If you’re anything like me then sites like Facebook, Google + and LinkedIn feature highly in your daily browsing history. It’s great to be able to create photo albums, have a laugh and network with colleagues at the click of a button. Sharing experiences has never been easier.
But there’s a downside to all this connectivity; the loss of personal privacy. The more we share online, the harder it can be to keep secrets. These days it’s becoming more important than ever to keep family life private. Here are a few tips to help ensure you’re not over sharing online.
Download apps and software that help to keep you safe
Ever wondered why you suddenly see ads in your sidebar for things you’ve searched for recently, even after you’ve bought and paid for them? That’s because much of what we do online is tracked and recorded.
Luckily there are apps and software that can help track who’s watching you and help provide an extra level of security. AVG’s PrivacyFix, for example, ensures that your Google, Facebook and LinkedIn settings are secure, as well as blocking over 1,200 trackers from seeing what you’re up to online. You can also find out who’s holding your personal data and request that they delete it.
Teach your kids how to stay safe online
When it comes to online security, protecting your kids is vital. However, as many of our kids are more web-savvy than we are, this may sound like a daunting task. Fortunately there is plenty of advice for parents out there.
Whatever age your child is, some of the key tips for parents include:
- Talking to your child about what they do online. Just as you’d discuss how their day at school went, it’s important to show an interest in and understand what they’re doing online.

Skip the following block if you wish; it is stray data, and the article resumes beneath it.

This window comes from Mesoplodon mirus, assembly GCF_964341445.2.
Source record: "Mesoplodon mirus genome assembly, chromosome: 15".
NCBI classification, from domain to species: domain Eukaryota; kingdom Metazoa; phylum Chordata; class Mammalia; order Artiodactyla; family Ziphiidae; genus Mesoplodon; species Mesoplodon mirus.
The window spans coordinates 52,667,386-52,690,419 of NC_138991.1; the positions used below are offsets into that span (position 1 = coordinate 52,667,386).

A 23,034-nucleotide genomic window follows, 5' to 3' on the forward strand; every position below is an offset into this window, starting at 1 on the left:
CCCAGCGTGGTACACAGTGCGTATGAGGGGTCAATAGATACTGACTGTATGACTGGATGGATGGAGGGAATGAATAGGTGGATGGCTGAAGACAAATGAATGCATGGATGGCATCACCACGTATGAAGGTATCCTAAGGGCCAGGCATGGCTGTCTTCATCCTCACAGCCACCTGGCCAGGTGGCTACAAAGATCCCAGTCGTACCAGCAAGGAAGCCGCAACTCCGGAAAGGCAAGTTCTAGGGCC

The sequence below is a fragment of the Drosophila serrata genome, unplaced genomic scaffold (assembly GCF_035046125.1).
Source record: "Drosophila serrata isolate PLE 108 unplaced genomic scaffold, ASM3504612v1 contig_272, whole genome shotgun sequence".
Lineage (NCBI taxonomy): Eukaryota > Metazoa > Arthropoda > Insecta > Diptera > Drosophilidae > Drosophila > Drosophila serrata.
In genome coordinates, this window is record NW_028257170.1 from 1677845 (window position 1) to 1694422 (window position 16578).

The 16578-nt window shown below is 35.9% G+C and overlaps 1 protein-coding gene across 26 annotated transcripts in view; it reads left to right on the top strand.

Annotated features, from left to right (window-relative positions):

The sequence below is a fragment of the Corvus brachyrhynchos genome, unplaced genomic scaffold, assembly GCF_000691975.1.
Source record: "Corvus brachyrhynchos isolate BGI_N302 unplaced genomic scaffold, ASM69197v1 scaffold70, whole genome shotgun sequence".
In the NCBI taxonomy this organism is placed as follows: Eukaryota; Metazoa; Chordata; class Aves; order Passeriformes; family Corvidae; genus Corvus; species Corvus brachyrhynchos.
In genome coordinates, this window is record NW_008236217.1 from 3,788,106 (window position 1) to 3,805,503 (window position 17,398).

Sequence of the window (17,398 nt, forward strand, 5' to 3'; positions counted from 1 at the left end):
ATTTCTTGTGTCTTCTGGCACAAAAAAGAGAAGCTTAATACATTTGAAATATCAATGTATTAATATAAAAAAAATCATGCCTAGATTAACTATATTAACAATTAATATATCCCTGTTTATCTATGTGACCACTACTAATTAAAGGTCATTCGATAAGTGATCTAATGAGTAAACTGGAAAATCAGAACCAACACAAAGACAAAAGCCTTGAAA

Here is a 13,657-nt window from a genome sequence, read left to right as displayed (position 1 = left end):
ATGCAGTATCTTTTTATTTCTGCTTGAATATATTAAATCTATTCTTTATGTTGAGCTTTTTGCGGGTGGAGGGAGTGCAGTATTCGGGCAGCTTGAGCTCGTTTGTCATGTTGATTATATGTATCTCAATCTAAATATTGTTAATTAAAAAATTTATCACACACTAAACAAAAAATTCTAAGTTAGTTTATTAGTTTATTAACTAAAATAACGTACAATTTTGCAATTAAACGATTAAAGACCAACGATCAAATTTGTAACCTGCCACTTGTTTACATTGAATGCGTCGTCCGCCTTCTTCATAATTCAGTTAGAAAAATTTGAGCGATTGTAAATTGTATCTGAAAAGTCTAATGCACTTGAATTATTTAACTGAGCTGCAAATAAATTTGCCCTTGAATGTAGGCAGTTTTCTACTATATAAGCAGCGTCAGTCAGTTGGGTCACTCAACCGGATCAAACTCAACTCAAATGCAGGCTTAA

- Using parental controls to set boundaries for them. They’re usually fairly easy to install and give you peace of mind that the content they are accessing is suitable.
- Discussing the dangers of talking to strangers online. Just as you’d remind your children to be wary of strangers in the street, the same applies to people they meet online. Remind them that not everyone is who they say they are.
Make social media less social
Sites like Twitter, Instagram and Facebook are great ways to make friends and share experiences, but there are downsides to having a large group of friends or followers online. Whilst most people you’ll connect with are genuine, there are always a few rotten apples that spoil the experience.
Trolls and phishers are two groups of people to watch out for. Named after ugly cave-dwelling creatures, trolls are people who purposely upset you or create arguments online. They could be that stranger who comments on your blog post, or even an old friend from school who’s on Facebook. Trolls are best ignored, so if one targets you, block and report them.
Whilst trolls are unpleasant, phishers are more dangerous as they pretend to strike up a friendship, whilst using psychological techniques to get you to disclose information that can help them to steal your identity. Be wary of people who ask questions that seem too personal, especially if you don’t know them.
To help keep social media safer try following these tips:
- Don’t tie your social media accounts together. Keep them separate so it’s harder to put together a bigger picture of who you are.
- Upgrade your privacy settings so that only people you know (and trust) can see your details.
- Consider using a pseudonym instead of your real name if your posts are open to the public.
Be careful about what you post
From pictures of your children to details of your holiday plans, think carefully before you share things online, even if you know everyone you’re sharing with. Naturally pictures of your children in the bath or naked are a no-no (although it still shocks me how many parents and grandparents still share this stuff), and it’s also wise not to tag pictures with your children’s names.
If someone tags something about you, or a friend, that you think is inappropriate, then send them a private message asking them politely to remove it. If they fail to remove it, you can always report the post to the site’s administrator.
By Sam Wright
Sam Wright is a technology journalist based in Norwich, Norfolk.